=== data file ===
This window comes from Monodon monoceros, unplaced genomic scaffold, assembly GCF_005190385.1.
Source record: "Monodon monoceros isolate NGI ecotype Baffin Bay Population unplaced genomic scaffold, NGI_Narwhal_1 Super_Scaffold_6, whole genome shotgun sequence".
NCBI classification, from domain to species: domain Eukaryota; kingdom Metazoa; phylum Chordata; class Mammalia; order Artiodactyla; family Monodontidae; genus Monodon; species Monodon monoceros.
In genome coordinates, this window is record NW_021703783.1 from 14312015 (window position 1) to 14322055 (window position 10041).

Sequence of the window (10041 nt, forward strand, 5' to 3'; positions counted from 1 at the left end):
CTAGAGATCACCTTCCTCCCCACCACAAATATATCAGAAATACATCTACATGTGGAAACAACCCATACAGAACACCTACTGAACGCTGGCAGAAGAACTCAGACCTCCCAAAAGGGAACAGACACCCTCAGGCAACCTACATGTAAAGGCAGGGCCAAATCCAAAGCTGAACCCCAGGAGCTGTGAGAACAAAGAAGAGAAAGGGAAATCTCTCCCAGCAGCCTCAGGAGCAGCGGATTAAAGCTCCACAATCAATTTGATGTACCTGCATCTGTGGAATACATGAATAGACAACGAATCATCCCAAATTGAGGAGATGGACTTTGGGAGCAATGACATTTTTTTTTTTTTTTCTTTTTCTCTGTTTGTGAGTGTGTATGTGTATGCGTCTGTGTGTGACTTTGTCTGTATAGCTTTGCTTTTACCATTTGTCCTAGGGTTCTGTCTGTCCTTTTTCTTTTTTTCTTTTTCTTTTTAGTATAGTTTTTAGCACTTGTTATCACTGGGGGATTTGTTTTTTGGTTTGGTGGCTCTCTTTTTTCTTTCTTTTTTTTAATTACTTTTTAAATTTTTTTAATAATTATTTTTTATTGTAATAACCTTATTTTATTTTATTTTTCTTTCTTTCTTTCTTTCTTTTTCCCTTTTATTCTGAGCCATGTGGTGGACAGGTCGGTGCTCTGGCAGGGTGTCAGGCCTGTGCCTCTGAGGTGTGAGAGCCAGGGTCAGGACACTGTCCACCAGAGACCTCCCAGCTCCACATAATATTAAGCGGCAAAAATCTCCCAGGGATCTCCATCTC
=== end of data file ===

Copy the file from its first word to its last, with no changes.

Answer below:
This window comes from Monodon monoceros, unplaced genomic scaffold, assembly GCF_005190385.1.
Source record: "Monodon monoceros isolate NGI ecotype Baffin Bay Population unplaced genomic scaffold, NGI_Narwhal_1 Super_Scaffold_6, whole genome shotgun sequence".
NCBI classification, from domain to species: domain Eukaryota; kingdom Metazoa; phylum Chordata; class Mammalia; order Artiodactyla; family Monodontidae; genus Monodon; species Monodon monoceros.
In genome coordinates, this window is record NW_021703783.1 from 14312015 (window position 1) to 14322055 (window position 10041).

Sequence of the window (10041 nt, forward strand, 5' to 3'; positions counted from 1 at the left end):
CTAGAGATCACCTTCCTCCCCACCACAAATATATCAGAAATACATCTACATGTGGAAACAACCCATACAGAACACCTACTGAACGCTGGCAGAAGAACTCAGACCTCCCAAAAGGGAACAGACACCCTCAGGCAACCTACATGTAAAGGCAGGGCCAAATCCAAAGCTGAACCCCAGGAGCTGTGAGAACAAAGAAGAGAAAGGGAAATCTCTCCCAGCAGCCTCAGGAGCAGCGGATTAAAGCTCCACAATCAATTTGATGTACCTGCATCTGTGGAATACATGAATAGACAACGAATCATCCCAAATTGAGGAGATGGACTTTGGGAGCAATGACATTTTTTTTTTTTTTTCTTTTTCTCTGTTTGTGAGTGTGTATGTGTATGCGTCTGTGTGTGACTTTGTCTGTATAGCTTTGCTTTTACCATTTGTCCTAGGGTTCTGTCTGTCCTTTTTCTTTTTTTCTTTTTCTTTTTAGTATAGTTTTTAGCACTTGTTATCACTGGGGGATTTGTTTTTTGGTTTGGTGGCTCTCTTTTTTCTTTCTTTTTTTTAATTACTTTTTAAATTTTTTTAATAATTATTTTTTATTGTAATAACCTTATTTTATTTTATTTTTCTTTCTTTCTTTCTTTCTTTTTCCCTTTTATTCTGAGCCATGTGGTGGACAGGTCGGTGCTCTGGCAGGGTGTCAGGCCTGTGCCTCTGAGGTGTGAGAGCCAGGGTCAGGACACTGTCCACCAGAGACCTCCCAGCTCCACATAATATTAAGCGGCAAAAATCTCCCAGGGATCTCCATCTC